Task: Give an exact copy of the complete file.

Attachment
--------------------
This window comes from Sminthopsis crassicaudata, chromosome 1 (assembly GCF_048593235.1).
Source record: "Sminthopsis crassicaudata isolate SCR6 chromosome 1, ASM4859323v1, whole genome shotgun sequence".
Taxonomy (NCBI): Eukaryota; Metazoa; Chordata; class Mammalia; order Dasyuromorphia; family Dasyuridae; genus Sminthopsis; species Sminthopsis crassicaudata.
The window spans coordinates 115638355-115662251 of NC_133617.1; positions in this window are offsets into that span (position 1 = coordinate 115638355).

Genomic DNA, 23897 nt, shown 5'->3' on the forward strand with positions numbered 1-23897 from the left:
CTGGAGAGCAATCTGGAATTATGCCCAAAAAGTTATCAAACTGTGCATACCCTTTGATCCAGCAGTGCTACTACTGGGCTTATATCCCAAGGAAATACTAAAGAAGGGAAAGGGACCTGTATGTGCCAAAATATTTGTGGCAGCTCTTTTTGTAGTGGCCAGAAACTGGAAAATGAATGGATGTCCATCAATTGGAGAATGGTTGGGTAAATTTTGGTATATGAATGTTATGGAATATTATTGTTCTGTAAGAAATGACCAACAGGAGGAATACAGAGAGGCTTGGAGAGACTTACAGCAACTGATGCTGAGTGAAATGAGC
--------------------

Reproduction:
This window comes from Sminthopsis crassicaudata, chromosome 1 (assembly GCF_048593235.1).
Source record: "Sminthopsis crassicaudata isolate SCR6 chromosome 1, ASM4859323v1, whole genome shotgun sequence".
Taxonomy (NCBI): Eukaryota; Metazoa; Chordata; class Mammalia; order Dasyuromorphia; family Dasyuridae; genus Sminthopsis; species Sminthopsis crassicaudata.
The window spans coordinates 115638355-115662251 of NC_133617.1; positions in this window are offsets into that span (position 1 = coordinate 115638355).

Genomic DNA, 23897 nt, shown 5'->3' on the forward strand with positions numbered 1-23897 from the left:
CTGGAGAGCAATCTGGAATTATGCCCAAAAAGTTATCAAACTGTGCATACCCTTTGATCCAGCAGTGCTACTACTGGGCTTATATCCCAAGGAAATACTAAAGAAGGGAAAGGGACCTGTATGTGCCAAAATATTTGTGGCAGCTCTTTTTGTAGTGGCCAGAAACTGGAAAATGAATGGATGTCCATCAATTGGAGAATGGTTGGGTAAATTTTGGTATATGAATGTTATGGAATATTATTGTTCTGTAAGAAATGACCAACAGGAGGAATACAGAGAGGCTTGGAGAGACTTACAGCAACTGATGCTGAGTGAAATGAGC